Kev, continues: A machine that could interact with the real world, and it could think and operate as a human being. So, how do you- do you pay this thing? Is it a resource? The eventual accessibility is as though we are trying to create something in our own image: another human being. You can go back to child rearing. In a way, it’s the same: our technology just seems to be a manifestation of those same desires.

My dad, to give an example: he wouldn’t have as many issues if I could be by his side 24/7. There would be a lot more things I could help with, for his surroundings, if I were around him more. Then, he could focus on more things that he wants to spend time on.

In the more practical sense, the screen free versus the screen based world, has to do more with technological inclusion. Trying to build a screen-less interface, independently, by itself, at the end of the day, ends up creating something that is so niche. It ends up becoming more useless than what we initially set out a system like that to do.

Me, thinking: Yep. I wish I had some kind of other human to help me through this concussion, too…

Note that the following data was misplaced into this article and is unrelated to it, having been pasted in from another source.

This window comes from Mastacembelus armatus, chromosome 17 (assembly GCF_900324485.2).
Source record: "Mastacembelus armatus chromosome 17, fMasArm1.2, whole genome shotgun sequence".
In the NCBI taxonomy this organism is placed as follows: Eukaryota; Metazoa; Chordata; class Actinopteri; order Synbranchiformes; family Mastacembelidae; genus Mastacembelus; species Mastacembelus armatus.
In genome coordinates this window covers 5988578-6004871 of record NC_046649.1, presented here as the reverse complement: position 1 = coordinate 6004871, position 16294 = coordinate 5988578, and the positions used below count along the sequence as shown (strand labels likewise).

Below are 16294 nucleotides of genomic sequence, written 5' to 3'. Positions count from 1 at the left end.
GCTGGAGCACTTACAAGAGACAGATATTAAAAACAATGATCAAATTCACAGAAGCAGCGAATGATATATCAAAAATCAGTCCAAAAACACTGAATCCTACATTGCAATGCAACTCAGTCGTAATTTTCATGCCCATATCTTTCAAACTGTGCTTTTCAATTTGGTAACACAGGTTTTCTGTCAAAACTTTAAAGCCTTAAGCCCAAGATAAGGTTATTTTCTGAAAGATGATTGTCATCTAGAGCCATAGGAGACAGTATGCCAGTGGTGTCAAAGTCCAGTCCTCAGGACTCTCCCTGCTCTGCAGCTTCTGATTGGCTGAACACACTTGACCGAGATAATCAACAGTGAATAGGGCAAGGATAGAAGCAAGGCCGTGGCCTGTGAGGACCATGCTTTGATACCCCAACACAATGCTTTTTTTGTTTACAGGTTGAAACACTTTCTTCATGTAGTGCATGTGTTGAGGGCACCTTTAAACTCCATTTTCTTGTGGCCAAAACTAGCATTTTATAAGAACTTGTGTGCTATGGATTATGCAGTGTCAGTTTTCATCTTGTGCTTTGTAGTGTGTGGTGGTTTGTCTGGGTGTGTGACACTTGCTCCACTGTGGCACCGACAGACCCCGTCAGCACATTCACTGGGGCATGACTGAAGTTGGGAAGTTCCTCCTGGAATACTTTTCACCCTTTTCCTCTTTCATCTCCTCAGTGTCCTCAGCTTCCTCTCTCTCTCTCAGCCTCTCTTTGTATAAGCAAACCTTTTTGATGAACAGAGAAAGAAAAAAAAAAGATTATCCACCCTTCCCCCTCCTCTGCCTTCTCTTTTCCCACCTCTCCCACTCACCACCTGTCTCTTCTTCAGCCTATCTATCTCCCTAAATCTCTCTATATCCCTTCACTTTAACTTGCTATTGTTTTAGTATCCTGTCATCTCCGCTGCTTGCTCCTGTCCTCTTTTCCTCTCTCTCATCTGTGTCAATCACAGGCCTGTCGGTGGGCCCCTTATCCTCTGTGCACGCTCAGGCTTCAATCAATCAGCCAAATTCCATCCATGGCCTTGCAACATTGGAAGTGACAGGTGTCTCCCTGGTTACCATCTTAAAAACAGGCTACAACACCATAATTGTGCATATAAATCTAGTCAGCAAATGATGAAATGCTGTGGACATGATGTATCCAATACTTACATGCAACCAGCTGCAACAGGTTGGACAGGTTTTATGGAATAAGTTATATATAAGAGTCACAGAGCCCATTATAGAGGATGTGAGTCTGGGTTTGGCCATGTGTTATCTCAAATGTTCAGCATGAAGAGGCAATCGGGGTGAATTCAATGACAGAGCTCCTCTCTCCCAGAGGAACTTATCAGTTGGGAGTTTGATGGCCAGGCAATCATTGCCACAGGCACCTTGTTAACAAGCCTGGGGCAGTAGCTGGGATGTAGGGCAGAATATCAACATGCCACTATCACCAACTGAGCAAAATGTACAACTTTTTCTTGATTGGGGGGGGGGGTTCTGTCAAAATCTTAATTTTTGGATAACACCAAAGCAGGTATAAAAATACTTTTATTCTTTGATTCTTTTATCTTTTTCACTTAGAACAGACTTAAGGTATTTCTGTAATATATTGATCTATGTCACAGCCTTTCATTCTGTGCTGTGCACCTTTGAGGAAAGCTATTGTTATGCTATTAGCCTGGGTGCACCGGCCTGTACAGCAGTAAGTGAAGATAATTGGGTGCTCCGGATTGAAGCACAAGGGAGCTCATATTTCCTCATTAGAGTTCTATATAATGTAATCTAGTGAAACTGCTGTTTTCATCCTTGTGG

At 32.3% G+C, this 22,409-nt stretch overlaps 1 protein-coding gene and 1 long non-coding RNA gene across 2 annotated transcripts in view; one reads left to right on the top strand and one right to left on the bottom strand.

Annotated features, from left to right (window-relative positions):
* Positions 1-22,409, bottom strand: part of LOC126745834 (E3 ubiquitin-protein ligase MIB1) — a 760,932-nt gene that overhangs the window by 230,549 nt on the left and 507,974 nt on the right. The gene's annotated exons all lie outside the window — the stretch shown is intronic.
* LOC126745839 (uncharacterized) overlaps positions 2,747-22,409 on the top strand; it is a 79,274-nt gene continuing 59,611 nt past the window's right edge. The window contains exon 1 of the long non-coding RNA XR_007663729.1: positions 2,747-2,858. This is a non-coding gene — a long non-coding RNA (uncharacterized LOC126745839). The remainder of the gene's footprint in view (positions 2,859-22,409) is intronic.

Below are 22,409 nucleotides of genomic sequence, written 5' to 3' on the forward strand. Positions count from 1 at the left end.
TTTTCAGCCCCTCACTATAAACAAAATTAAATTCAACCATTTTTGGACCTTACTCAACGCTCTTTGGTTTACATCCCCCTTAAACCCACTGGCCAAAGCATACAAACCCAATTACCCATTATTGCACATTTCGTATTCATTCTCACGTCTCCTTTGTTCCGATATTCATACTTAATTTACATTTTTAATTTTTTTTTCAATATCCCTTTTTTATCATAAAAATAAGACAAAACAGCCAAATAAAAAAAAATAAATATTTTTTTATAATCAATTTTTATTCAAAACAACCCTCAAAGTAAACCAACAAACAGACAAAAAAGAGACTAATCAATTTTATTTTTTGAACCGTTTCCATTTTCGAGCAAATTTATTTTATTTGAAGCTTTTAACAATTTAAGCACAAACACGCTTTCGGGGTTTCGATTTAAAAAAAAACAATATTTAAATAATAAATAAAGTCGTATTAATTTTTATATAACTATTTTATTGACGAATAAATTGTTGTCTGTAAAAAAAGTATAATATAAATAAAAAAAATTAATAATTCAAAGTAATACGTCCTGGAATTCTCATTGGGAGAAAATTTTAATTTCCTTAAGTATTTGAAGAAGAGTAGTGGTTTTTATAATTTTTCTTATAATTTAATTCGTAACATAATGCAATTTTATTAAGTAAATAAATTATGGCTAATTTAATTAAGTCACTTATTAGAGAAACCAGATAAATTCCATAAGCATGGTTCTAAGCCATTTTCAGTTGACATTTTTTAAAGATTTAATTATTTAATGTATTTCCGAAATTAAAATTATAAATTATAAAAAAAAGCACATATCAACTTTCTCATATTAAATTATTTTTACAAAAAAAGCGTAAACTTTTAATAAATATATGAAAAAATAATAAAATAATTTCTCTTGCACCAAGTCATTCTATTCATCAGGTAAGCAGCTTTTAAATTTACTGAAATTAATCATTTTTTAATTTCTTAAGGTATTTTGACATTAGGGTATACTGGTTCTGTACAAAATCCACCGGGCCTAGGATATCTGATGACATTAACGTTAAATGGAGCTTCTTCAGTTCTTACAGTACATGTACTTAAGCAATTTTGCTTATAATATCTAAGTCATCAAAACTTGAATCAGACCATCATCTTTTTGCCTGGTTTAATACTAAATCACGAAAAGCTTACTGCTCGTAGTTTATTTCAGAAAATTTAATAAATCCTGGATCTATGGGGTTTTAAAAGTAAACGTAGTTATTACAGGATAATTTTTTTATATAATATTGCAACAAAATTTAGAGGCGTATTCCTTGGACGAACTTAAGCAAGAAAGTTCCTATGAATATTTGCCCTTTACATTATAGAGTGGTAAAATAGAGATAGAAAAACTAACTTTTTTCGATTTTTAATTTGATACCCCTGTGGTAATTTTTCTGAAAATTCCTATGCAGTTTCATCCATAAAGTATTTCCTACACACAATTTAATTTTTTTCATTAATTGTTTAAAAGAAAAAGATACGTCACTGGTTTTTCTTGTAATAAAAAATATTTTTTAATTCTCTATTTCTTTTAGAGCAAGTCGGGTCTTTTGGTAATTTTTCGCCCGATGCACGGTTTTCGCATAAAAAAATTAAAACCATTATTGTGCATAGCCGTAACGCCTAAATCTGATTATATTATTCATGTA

Me: Right. What are a couple things any human person could implement in their lives to live more “screen free,” then?

Kev: As we talk about interfaces, these features are all pre-existing already. Very practically, think communication, or comms: what’s the difference between using Whatsapp on your phone, versus on your computer? The function is the same, and its persistence is the same. I don’t want a different whatsapp on my phone than on my computer. I want the device to flow across. 

Let’s say you want to create a visual-less communication. You don’t want that to be a separate instance of comms. In a way, it must flow naturally from its visual-less state into the visual world. Everything that is in the audio world must flow into the visual world. They are parallel, connected, and not separate. 

Me: Woah! That’s crazy! Mind = blown. Dang. Where in the world did that come from?

Kev: How did I learn that? Ha. I think it’s by using the things we created. It took me many years, and I think this is something I’m trying to define better. But, it’s through usage of other visual-less interface products, not just our own. It’s still an evolving thought.